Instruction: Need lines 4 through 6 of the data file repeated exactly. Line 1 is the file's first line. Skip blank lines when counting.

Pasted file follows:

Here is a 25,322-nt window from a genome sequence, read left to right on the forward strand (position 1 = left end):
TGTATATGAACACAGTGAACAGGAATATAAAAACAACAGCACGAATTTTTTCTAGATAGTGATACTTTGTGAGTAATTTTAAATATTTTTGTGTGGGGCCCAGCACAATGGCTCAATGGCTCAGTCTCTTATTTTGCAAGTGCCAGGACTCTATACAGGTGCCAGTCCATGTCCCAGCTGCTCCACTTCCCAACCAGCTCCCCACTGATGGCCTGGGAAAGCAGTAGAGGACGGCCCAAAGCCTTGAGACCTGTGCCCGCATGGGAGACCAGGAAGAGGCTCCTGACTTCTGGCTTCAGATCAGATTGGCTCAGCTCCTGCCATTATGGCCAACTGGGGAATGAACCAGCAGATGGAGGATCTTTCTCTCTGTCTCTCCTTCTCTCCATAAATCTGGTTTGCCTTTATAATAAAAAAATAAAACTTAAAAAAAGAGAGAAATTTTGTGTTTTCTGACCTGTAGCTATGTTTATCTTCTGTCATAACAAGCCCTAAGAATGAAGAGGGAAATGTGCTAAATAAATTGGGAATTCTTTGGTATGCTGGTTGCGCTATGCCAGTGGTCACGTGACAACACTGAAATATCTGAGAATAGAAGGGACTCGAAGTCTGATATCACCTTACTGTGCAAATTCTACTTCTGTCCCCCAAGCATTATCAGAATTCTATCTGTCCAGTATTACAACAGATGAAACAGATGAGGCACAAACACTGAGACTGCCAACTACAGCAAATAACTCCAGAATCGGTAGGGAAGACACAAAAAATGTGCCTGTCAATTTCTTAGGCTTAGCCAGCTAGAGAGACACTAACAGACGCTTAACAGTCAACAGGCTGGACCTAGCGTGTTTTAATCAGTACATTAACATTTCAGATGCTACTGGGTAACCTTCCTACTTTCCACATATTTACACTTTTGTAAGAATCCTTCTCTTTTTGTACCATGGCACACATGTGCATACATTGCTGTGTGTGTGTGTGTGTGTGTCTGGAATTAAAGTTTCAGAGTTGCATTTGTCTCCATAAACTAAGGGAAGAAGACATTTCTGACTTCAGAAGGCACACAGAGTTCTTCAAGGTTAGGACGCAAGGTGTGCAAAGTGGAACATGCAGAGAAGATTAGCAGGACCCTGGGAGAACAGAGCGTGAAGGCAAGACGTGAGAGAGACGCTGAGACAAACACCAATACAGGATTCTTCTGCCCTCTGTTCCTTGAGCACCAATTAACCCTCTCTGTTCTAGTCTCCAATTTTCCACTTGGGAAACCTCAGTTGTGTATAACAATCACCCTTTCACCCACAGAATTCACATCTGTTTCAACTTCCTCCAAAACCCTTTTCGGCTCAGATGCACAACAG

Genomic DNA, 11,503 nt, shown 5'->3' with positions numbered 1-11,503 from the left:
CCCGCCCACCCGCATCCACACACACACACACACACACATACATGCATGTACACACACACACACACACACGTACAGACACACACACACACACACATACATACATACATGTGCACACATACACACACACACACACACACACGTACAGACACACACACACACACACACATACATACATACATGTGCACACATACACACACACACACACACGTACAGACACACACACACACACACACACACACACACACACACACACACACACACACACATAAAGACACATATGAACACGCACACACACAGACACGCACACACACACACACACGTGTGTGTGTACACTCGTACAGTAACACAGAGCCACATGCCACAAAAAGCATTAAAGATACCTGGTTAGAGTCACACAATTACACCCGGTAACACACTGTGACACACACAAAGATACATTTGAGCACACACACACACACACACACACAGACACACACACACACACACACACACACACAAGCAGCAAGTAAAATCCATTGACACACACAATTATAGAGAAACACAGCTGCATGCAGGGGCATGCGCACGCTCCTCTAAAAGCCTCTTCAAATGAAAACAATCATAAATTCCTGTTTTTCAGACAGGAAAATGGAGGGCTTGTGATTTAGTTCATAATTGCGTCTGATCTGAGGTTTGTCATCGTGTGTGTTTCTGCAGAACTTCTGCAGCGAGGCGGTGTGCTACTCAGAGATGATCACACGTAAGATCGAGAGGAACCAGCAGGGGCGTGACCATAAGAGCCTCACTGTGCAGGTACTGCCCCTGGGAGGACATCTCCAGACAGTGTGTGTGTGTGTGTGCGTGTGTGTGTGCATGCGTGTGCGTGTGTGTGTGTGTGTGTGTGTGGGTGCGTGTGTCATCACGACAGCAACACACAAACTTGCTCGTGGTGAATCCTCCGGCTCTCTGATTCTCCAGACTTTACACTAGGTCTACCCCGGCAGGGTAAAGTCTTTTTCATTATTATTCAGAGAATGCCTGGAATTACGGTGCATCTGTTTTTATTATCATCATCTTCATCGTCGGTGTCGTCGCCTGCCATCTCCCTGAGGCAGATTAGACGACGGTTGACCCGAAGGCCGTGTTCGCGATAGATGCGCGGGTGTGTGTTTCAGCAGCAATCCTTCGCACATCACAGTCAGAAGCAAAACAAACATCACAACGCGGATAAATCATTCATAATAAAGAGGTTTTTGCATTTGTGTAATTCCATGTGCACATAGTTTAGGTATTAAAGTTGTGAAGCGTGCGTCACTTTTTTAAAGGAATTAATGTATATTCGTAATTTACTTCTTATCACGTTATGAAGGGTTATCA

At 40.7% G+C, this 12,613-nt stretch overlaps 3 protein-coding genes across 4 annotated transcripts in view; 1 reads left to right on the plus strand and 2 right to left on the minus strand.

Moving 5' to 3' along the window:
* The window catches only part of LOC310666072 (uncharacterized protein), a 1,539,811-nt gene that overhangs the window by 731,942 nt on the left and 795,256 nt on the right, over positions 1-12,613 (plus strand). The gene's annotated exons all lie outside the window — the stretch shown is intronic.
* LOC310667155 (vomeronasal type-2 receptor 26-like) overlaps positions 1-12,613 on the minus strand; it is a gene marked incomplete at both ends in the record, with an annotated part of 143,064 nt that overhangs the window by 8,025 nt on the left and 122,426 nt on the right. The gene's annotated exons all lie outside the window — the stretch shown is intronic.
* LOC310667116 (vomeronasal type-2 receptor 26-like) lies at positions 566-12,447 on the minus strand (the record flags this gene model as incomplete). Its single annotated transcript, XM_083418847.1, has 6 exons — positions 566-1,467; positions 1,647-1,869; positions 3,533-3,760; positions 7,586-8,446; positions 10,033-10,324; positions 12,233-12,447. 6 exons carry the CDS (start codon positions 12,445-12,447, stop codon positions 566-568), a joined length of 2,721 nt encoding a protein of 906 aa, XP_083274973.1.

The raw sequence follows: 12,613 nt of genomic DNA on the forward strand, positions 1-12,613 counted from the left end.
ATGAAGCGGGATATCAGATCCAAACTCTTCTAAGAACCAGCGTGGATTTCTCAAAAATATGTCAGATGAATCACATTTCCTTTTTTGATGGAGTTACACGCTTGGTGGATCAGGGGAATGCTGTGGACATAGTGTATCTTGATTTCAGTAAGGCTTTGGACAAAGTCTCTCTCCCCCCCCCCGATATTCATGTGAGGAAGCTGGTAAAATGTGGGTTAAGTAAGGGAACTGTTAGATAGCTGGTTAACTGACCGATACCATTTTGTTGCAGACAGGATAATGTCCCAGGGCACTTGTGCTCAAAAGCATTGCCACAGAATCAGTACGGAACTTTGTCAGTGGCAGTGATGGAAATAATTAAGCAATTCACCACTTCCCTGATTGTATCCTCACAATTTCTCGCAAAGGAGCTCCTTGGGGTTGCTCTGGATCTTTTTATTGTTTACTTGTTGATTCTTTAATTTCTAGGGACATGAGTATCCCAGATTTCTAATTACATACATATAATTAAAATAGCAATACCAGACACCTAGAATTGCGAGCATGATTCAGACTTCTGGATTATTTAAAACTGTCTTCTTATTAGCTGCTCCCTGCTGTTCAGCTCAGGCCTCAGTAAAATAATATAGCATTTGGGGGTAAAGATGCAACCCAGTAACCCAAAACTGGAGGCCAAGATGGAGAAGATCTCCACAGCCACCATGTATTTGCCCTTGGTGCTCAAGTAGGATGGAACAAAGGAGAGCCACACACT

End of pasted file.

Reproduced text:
CCCGCCCACCCGCATCCACACACACACACACACACACATACATGCATGTACACACACACACACACACACGTACAGACACACACACACACACACATACATACATACATGTGCACACATACACACACACACACACACACACGTACAGACACACACACACACACACACATACATACATACATGTGCACACATACACACACACACACACACGTACAGACACACACACACACACACACACACACACACACACACACACACACACACACACATAAAGACACATATGAACACGCACACACACAGACACGCACACACACACACACACGTGTGTGTGTACACTCGTACAGTAACACAGAGCCACATGCCACAAAAAGCATTAAAGATACCTGGTTAGAGTCACACAATTACACCCGGTAACACACTGTGACACACACAAAGATACATTTGAGCACACACACACACACACACACACAGACACACACACACACACACACACACACACAAGCAGCAAGTAAAATCCATTGACACACACAATTATAGAGAAACACAGCTGCATGCAGGGGCATGCGCACGCTCCTCTAAAAGCCTCTTCAAATGAAAACAATCATAAATTCCTGTTTTTCAGACAGGAAAATGGAGGGCTTGTGATTTAGTTCATAATTGCGTCTGATCTGAGGTTTGTCATCGTGTGTGTTTCTGCAGAACTTCTGCAGCGAGGCGGTGTGCTACTCAGAGATGATCACACGTAAGATCGAGAGGAACCAGCAGGGGCGTGACCATAAGAGCCTCACTGTGCAGGTACTGCCCCTGGGAGGACATCTCCAGACAGTGTGTGTGTGTGTGTGCGTGTGTGTGTGCATGCGTGTGCGTGTGTGTGTGTGTGTGTGTGTGGGTGCGTGTGTCATCACGACAGCAACACACAAACTTGCTCGTGGTGAATCCTCCGGCTCTCTGATTCTCCAGACTTTACACTAGGTCTACCCCGGCAGGGTAAAGTCTTTTTCATTATTATTCAGAGAATGCCTGGAATTACGGTGCATCTGTTTTTATTATCATCATCTTCATCGTCGGTGTCGTCGCCTGCCATCTCCCTGAGGCAGATTAGACGACGGTTGACCCGAAGGCCGTGTTCGCGATAGATGCGCGGGTGTGTGTTTCAGCAGCAATCCTTCGCACATCACAGTCAGAAGCAAAACAAACATCACAACGCGGATAAATCATTCATAATAAAGAGGTTTTTGCATTTGTGTAATTCCATGTGCACATAGTTTAGGTATTAAAGTTGTGAAGCGTGCGTCACTTTTTTAAAGGAATTAATGTATATTCGTAATTTACTTCTTATCACGTTATGAAGGGTTATCA

At 40.7% G+C, this 12,613-nt stretch overlaps 3 protein-coding genes across 4 annotated transcripts in view; 1 reads left to right on the plus strand and 2 right to left on the minus strand.

Moving 5' to 3' along the window: